Here is the latest news on protests across Canada over a natural gas pipeline project in British Columbia:
Via Rail says it is temporarily laying off 1,000 employees due to blockades that continue to stop service on CN tracks in Eastern Canada.
The Crown corporation has suspended passenger trains on its Montreal-Toronto and Ottawa-Toronto routes for about two weeks in the wake of protests that have disrupted rail service across the country.
Via says it commends ongoing dialogue efforts between government and demonstrators at rail blockades in support of Wet’suwet’en hereditary chiefs who oppose a natural gas pipeline in British Columbia.
Via says it is proceeding with temporary suspensions of the unionized employees “with sincere regret.”
The company, which has resumed service in some parts of Ontario, has cancelled more than 530 trains since blockades began on Feb. 6.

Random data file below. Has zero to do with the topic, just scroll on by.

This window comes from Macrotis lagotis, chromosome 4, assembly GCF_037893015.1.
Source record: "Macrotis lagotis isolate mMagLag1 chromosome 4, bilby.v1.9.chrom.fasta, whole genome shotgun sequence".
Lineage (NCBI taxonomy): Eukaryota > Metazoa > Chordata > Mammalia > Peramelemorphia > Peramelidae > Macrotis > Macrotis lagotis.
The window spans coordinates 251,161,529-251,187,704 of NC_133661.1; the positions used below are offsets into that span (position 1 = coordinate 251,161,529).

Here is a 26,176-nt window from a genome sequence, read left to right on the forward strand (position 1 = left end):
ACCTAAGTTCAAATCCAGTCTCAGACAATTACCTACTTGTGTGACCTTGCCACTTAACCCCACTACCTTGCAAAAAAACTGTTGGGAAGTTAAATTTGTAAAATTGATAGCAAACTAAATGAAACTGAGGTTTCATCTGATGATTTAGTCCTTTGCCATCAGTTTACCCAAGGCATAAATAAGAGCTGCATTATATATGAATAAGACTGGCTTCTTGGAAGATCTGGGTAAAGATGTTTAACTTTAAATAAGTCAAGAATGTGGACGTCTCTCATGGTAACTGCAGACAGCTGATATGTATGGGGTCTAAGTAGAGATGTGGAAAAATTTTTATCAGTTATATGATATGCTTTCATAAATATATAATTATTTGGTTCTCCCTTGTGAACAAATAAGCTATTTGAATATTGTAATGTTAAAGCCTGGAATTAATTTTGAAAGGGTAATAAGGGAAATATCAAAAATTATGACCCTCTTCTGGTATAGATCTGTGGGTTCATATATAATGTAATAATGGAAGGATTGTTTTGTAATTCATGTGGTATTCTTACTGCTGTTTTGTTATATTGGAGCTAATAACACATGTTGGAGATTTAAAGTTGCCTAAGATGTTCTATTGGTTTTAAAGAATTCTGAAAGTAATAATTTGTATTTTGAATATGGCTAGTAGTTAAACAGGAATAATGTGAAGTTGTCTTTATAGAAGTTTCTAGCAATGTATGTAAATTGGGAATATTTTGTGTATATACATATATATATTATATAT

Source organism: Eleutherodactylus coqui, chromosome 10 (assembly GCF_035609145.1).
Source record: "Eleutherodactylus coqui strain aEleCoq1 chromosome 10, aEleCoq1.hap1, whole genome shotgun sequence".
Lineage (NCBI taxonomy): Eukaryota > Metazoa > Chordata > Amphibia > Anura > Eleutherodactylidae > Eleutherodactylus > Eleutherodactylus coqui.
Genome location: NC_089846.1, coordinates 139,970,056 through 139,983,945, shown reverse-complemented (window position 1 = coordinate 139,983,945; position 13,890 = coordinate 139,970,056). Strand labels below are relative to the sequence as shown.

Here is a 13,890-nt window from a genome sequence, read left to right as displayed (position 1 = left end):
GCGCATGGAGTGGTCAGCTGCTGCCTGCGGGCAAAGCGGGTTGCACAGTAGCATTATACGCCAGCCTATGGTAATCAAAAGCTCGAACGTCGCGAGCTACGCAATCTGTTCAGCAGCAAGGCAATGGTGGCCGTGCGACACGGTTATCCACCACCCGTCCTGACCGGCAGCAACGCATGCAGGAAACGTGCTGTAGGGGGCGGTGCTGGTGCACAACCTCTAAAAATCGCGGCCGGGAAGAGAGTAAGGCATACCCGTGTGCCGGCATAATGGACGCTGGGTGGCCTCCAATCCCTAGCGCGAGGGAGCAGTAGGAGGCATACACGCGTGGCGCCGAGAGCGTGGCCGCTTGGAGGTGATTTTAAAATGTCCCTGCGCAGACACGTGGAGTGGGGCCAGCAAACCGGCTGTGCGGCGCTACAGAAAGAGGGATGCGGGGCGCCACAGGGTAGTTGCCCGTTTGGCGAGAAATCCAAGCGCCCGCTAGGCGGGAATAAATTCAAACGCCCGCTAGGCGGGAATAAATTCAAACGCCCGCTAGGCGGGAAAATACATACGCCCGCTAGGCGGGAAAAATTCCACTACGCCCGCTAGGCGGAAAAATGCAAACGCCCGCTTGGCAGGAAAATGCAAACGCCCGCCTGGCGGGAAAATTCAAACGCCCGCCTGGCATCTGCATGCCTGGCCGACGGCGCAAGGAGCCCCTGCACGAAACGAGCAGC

A Wet’suwet’en hereditary chief says the chiefs won’t meet with the federal government over their opposition to a natural gas pipeline until both the RCMP and company leave their traditional territory.
Na’moks, who also goes by John Ridsdale, says the chiefs have communicated their terms to Carolyn Bennett, the minister responsible for Crown-Indigenous relations.
Bennett has sought to meet with the chiefs as the federal government faces mounting pressure to take action against protesters and demonstrators whose blockades have halted roads and rail lines.
Na’moks says four clan chiefs who are the highest leaders under the First Nation’s traditional form of governance are travelling to Mohawk territory today to thank members of that First Nation for their solidarity.
But he also says that if the chief’s conditions are met, any meeting with the federal government would have to take place on the Wet’suwet’en territory, which means it wouldn’t likely occur until next week at the earliest.
Na’moks says he’s not concerned that the chiefs might miss a window of opportunity for dialogue with the federal government.
This report by The Canadian Press was first published Feb. 19, 2020
The Canadian Press